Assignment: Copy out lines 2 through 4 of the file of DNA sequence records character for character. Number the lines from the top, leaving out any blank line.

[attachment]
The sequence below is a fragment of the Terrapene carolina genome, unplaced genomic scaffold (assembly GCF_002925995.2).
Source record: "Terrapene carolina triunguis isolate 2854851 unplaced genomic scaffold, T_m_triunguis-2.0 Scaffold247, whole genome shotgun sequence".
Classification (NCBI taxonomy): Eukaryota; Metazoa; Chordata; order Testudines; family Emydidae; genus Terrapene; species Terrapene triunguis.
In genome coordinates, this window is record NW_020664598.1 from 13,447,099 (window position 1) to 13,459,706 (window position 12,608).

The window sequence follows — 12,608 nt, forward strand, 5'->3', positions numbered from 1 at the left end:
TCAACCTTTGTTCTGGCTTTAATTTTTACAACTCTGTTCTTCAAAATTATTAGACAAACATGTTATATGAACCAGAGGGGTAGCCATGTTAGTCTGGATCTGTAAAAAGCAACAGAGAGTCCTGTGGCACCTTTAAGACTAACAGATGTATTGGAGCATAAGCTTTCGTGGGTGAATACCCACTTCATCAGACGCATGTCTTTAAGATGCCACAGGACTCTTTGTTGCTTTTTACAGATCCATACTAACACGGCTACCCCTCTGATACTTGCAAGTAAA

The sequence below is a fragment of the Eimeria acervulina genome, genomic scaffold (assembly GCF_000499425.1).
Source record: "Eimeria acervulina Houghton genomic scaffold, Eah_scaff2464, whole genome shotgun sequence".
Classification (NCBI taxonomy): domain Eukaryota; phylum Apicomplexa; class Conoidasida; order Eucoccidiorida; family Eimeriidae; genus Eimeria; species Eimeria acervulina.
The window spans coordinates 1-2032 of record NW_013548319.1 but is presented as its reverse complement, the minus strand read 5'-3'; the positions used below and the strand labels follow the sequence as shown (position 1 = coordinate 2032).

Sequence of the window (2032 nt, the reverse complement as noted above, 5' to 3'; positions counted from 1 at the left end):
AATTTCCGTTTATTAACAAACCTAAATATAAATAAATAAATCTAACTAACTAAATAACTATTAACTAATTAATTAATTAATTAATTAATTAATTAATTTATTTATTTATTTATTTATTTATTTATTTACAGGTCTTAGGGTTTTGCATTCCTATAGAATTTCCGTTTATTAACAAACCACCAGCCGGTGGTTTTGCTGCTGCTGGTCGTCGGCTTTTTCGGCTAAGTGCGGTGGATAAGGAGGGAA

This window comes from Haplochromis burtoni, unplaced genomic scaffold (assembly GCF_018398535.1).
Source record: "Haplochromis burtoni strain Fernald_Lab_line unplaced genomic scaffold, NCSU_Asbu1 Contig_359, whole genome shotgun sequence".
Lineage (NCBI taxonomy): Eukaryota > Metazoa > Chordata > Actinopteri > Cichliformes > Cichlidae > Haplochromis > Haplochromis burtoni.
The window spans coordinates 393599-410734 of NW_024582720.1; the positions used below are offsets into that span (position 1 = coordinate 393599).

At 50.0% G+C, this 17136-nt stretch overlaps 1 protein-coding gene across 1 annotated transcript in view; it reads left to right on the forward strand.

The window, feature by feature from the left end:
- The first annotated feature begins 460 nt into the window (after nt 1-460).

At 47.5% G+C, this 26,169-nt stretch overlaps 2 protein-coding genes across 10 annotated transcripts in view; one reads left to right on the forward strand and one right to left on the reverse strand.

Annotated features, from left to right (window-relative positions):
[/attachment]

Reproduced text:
Source record: "Terrapene carolina triunguis isolate 2854851 unplaced genomic scaffold, T_m_triunguis-2.0 Scaffold247, whole genome shotgun sequence".
Classification (NCBI taxonomy): Eukaryota; Metazoa; Chordata; order Testudines; family Emydidae; genus Terrapene; species Terrapene triunguis.
In genome coordinates, this window is record NW_020664598.1 from 13,447,099 (window position 1) to 13,459,706 (window position 12,608).